Understanding Rails' Forgery Protection Strategies

Datetime:2016-08-23 03:22:06         Topic: Ruby on Rails          Share        Original >>
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Cross-site request forgery or CSRF is a well known attack that has been vastly documented .

To deal with this, Rails has the RequestForgeryProtection module that gives access to protect_from_forgery . It’s now set by default when you create a new Rails project and takes the form of a single line of code in the application controller:

class ApplicationController < ActionController::Base
  protect_from_forgery with: :exception

This with parameter is actually the forgery_protection_strategy parameter, it tells Rails how to behave when a CSRF attack is identified.

The Different Forgery Protection Strategies

There are 3 strategies currently built into the RequestForgeryProtection ::ProtectionMethods module of ActionController : exception , null_session and reset_session .

The null_session strategy is the default one. The gotcha here is that by default Rails 5 generates the ApplicationController file with the exception strategy, but the default strategy inside ActionPack is actually the null_session one, which can be confusing.


This is the one Rails 5 sets up by default. It will raise an exception if a CSRF attack occurs:

protect_from_forgery with: :exception

This strategy ensures that the execution stops right after the verify_authenticity_token check if the request is fraudulent.

Null Session

This strategy will not cause the app to crash but will instead nullify the session for the duration of the request .

# or
protect_from_forgery with: :null_session

Note that while this is now the default, Rails 3 didn’t generate the ApplicationController file with the with: :exception parameter, so you didn’t touch a thing and have an old app that you kept on updating, you might have the null_session strategy set up and not even know it.

Reset Session

The third strategy, reset_session , simply calls the reset_session of @controller as you can see here .

protect_from_forgery with: :reset_session

Important Note On Security

It is very important to keep in mind that fraudulent requests will go through with the null_session and reset_session strategies. The only action taken by these strategies is to make sure the session is empty during the request.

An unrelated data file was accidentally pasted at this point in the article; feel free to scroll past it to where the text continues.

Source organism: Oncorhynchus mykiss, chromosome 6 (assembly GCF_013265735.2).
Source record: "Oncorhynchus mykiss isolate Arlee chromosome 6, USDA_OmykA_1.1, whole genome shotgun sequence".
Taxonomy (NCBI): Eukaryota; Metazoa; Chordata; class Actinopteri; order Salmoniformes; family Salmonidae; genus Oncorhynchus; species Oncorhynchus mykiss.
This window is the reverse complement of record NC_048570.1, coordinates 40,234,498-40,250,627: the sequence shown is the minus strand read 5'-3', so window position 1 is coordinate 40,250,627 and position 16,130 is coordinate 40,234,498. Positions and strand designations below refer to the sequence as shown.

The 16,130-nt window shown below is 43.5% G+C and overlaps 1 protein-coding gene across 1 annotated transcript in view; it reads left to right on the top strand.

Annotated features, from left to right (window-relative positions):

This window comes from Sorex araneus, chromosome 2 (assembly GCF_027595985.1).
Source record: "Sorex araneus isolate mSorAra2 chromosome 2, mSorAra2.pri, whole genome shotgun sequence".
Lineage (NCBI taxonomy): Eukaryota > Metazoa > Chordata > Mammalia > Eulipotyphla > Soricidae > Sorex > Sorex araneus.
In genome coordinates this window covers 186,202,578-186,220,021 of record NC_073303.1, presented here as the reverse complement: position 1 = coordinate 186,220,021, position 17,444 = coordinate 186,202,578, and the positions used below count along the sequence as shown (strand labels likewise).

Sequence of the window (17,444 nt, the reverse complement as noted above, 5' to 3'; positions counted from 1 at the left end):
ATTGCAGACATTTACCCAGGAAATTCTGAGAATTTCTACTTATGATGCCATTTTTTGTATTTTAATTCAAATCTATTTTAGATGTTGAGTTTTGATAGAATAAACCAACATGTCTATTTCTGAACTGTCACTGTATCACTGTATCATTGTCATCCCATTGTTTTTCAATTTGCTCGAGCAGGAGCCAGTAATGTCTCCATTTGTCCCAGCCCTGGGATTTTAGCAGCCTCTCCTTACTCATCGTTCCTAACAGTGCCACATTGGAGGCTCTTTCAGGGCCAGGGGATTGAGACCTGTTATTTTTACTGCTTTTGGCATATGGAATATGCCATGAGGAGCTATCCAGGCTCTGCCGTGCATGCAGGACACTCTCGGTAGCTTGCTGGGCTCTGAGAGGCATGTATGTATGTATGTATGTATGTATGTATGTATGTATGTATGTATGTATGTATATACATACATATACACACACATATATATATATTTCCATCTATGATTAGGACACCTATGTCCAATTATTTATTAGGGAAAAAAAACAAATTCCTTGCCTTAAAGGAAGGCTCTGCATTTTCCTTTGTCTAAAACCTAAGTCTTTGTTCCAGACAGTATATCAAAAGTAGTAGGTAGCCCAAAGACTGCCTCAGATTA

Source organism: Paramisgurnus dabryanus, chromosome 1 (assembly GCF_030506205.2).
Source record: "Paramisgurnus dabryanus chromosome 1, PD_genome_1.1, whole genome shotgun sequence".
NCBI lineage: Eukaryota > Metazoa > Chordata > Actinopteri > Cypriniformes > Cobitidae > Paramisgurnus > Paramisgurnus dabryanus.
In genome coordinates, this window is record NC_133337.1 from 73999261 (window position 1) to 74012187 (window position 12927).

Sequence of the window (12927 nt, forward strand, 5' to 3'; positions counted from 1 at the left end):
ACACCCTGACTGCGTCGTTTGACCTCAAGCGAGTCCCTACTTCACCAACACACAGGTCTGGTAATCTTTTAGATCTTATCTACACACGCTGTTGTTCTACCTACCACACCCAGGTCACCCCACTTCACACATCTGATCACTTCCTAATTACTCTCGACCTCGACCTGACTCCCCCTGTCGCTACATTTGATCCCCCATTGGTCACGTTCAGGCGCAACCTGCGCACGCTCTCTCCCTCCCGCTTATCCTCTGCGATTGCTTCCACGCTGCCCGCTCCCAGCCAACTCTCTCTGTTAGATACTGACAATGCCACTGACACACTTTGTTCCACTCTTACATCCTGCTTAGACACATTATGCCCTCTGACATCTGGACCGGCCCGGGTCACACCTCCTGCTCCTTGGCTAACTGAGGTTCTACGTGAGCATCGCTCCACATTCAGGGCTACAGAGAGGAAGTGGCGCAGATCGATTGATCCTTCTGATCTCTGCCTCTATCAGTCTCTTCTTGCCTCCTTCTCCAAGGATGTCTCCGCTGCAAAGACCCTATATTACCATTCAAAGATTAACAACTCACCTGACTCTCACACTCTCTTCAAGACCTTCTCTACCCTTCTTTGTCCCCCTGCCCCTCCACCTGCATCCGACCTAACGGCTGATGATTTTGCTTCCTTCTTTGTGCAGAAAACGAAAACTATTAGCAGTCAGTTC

As an illustration here are the logs for a fraudulent request:

Started POST "/posts"
Processing by PostsController#create as */*
Can't verify CSRF token authenticity.
Completed 200 OK in 2ms (Views: 1.0ms | ActiveRecord: 0.0ms)

I think that it is quite counter intuitive and might cause serious security concerns depending on your implementation. Brakeman even considers using other strategies to be an issue .

If you want to learn more about this, Jason Yeo explains it in depth in his great article, “ When Rails’ protect from forgery Fails ”. If you’re unsure of your implementation, the safe approach is to use the exception strategy.

Building A Custom Strategy

In some cases it can be interesting to build your own strategy. Let’s say you don’t want to return 500s when a CSRF attack occurs, but you still want to be warned or at least have better logs.

How It Works

First, let’s take a look at how all this works:

The requests goes through verify_authenticity_token . If there is an issue, it then logs a warning and then calls the handle_unverified_request method of the forgery_protection_strategy .

Getting An Exception

First, let’s get a InvalidAuthenticityToken exception. If you want to do it properly, you probably want to do this writing tests, but to demonstrate this I’ll be using curl .

Start your server and call a POST action that has protect_from_forgery activated using curl. This way you’re sure that you don’t have the proper authenticity token .

$ curl -X POST -I http://localhost:3000/secure_post_action

You should see this in your logs:

Can't verify CSRF token authenticity.
Completed 422 Unprocessable Entity in 1ms (ActiveRecord: 0.0ms)
ActionController::InvalidAuthenticityToken (ActionController::InvalidAuthenticityToken)

Adding A Custom Forgery Protection Strategy

Now that we know how to quickly test, let’s add our new strategy.

Any forgery propection strategy needs to be initalized with a controller and respond to handle_unverified_request . So the bare minimum here is:

class MyStrategy
  def initialize(controller)

  def handle_unverified_request

Then you can use it by changing your controller code:

class ApplicationController < ActionController::Base
 protect_from_forgery with: MyStrategy

Now you can get your strategy to do whatever you’d like and check the result by running the curl command. To give you ideas, here’s what I implemented on a project to get a bit more logs while still falling back on the null_session strategy:

class LoggingForgeryStrategy
  def initialize(controller)
    @controller = controller

  def handle_unverified_request
    Rails.logger.warn [
    ].join(" - ")



  def request
    @request ||= @controller.request

  def null_session

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